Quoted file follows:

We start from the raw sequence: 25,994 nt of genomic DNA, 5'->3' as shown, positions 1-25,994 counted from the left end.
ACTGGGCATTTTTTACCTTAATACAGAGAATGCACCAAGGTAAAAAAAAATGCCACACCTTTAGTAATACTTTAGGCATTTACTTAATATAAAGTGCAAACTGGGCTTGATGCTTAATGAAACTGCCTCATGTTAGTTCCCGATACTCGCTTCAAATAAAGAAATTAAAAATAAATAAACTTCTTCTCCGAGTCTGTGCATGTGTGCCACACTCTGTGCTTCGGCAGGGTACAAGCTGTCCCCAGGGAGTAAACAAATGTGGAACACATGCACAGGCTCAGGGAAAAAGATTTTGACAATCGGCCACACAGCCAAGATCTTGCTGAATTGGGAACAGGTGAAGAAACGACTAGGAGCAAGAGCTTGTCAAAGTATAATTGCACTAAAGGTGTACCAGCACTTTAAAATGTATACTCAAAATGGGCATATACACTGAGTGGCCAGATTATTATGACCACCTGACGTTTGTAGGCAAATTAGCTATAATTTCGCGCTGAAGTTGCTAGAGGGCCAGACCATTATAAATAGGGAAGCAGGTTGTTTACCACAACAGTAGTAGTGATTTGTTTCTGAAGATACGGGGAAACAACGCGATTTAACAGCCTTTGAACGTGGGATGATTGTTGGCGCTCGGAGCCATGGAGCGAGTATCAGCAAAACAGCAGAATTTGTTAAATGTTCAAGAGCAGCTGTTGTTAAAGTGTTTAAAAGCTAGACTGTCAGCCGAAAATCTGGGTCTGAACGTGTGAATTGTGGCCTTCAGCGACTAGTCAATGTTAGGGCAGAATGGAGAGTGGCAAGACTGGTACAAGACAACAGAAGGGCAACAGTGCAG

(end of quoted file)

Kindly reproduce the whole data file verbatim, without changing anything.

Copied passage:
We start from the raw sequence: 25,994 nt of genomic DNA, 5'->3' as shown, positions 1-25,994 counted from the left end.
ACTGGGCATTTTTTACCTTAATACAGAGAATGCACCAAGGTAAAAAAAAATGCCACACCTTTAGTAATACTTTAGGCATTTACTTAATATAAAGTGCAAACTGGGCTTGATGCTTAATGAAACTGCCTCATGTTAGTTCCCGATACTCGCTTCAAATAAAGAAATTAAAAATAAATAAACTTCTTCTCCGAGTCTGTGCATGTGTGCCACACTCTGTGCTTCGGCAGGGTACAAGCTGTCCCCAGGGAGTAAACAAATGTGGAACACATGCACAGGCTCAGGGAAAAAGATTTTGACAATCGGCCACACAGCCAAGATCTTGCTGAATTGGGAACAGGTGAAGAAACGACTAGGAGCAAGAGCTTGTCAAAGTATAATTGCACTAAAGGTGTACCAGCACTTTAAAATGTATACTCAAAATGGGCATATACACTGAGTGGCCAGATTATTATGACCACCTGACGTTTGTAGGCAAATTAGCTATAATTTCGCGCTGAAGTTGCTAGAGGGCCAGACCATTATAAATAGGGAAGCAGGTTGTTTACCACAACAGTAGTAGTGATTTGTTTCTGAAGATACGGGGAAACAACGCGATTTAACAGCCTTTGAACGTGGGATGATTGTTGGCGCTCGGAGCCATGGAGCGAGTATCAGCAAAACAGCAGAATTTGTTAAATGTTCAAGAGCAGCTGTTGTTAAAGTGTTTAAAAGCTAGACTGTCAGCCGAAAATCTGGGTCTGAACGTGTGAATTGTGGCCTTCAGCGACTAGTCAATGTTAGGGCAGAATGGAGAGTGGCAAGACTGGTACAAGACAACAGAAGGGCAACAGTGCAG